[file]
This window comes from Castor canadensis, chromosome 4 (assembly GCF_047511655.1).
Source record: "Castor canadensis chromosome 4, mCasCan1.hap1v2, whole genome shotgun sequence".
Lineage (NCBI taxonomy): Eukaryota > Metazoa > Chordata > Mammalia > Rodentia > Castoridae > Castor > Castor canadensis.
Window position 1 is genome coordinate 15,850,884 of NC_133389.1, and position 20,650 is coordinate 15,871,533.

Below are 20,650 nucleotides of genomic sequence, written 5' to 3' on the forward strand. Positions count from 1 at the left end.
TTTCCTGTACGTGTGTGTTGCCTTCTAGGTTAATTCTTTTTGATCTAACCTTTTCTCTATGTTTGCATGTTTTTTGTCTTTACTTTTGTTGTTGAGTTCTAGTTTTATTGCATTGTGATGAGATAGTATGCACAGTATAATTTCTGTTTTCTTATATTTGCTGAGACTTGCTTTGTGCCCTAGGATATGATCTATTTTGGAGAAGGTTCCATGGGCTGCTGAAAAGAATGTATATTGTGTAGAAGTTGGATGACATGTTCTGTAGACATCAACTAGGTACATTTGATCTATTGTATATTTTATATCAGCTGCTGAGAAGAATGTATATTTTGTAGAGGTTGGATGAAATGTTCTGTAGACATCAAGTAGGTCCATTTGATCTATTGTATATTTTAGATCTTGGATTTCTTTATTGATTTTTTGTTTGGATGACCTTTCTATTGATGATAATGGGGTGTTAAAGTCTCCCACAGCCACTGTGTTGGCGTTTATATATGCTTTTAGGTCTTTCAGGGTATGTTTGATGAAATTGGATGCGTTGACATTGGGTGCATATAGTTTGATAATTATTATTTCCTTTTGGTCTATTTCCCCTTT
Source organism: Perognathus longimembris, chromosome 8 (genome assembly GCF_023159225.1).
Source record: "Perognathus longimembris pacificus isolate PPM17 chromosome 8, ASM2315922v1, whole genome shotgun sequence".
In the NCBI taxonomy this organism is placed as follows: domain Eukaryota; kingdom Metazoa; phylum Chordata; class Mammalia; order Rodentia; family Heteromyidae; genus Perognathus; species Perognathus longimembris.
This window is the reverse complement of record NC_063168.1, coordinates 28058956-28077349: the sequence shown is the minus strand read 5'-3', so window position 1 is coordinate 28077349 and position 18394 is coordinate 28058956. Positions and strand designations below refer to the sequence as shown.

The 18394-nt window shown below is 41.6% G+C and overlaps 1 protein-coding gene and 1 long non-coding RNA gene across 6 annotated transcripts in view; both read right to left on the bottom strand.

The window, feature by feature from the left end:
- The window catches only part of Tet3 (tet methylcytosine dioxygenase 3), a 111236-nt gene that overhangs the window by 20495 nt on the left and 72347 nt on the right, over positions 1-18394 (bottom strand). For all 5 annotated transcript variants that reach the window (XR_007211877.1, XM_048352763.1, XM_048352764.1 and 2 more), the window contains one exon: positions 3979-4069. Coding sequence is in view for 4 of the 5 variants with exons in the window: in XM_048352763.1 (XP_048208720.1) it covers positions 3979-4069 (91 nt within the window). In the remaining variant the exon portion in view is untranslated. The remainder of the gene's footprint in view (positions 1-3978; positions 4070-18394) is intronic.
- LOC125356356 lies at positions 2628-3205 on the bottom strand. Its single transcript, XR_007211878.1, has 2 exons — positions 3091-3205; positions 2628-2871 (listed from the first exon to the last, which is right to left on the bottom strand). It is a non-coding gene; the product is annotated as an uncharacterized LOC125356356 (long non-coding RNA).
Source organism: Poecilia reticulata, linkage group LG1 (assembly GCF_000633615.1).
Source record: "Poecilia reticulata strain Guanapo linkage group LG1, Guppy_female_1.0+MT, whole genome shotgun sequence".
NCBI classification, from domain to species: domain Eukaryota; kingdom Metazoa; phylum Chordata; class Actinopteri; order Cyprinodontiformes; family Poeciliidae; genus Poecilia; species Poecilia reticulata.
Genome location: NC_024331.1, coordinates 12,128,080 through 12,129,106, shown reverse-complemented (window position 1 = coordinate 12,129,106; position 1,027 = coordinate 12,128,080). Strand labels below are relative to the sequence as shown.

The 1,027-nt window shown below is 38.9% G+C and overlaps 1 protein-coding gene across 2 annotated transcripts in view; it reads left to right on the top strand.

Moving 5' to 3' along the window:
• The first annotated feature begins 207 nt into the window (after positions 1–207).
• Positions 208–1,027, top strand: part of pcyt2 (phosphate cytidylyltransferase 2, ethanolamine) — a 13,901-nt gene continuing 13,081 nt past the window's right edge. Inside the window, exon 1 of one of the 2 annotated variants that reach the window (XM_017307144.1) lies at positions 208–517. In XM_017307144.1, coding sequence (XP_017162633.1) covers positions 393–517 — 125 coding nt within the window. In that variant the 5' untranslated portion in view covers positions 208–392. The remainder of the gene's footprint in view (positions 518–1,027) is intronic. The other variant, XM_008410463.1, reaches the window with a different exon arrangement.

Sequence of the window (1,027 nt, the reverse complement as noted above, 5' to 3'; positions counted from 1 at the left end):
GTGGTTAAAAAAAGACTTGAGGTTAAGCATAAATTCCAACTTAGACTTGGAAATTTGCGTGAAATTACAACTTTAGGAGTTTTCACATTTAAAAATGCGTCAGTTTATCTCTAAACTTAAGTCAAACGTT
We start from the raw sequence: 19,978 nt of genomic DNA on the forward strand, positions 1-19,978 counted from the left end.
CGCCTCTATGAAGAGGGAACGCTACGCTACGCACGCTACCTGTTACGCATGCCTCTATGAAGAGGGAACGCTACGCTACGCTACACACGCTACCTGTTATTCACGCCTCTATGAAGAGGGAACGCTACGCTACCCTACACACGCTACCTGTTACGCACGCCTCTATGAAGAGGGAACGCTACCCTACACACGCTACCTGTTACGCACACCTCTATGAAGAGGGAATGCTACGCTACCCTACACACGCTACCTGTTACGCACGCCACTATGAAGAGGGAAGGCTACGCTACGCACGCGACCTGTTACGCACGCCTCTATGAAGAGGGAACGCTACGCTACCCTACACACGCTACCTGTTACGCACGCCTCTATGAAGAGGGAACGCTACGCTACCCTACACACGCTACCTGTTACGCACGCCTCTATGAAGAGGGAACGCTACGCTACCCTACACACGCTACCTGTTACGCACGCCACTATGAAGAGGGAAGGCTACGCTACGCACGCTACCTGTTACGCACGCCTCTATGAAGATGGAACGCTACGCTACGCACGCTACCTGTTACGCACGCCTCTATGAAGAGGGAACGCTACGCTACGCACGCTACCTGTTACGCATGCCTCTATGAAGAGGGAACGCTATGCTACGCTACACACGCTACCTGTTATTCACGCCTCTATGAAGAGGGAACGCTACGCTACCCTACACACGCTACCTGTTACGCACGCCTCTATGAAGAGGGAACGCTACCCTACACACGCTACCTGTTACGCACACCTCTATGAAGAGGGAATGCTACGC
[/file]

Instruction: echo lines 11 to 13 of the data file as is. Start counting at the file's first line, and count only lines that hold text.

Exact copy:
The 18394-nt window shown below is 41.6% G+C and overlaps 1 protein-coding gene and 1 long non-coding RNA gene across 6 annotated transcripts in view; both read right to left on the bottom strand.

The window, feature by feature from the left end:
- The window catches only part of Tet3 (tet methylcytosine dioxygenase 3), a 111236-nt gene that overhangs the window by 20495 nt on the left and 72347 nt on the right, over positions 1-18394 (bottom strand). For all 5 annotated transcript variants that reach the window (XR_007211877.1, XM_048352763.1, XM_048352764.1 and 2 more), the window contains one exon: positions 3979-4069. Coding sequence is in view for 4 of the 5 variants with exons in the window: in XM_048352763.1 (XP_048208720.1) it covers positions 3979-4069 (91 nt within the window). In the remaining variant the exon portion in view is untranslated. The remainder of the gene's footprint in view (positions 1-3978; positions 4070-18394) is intronic.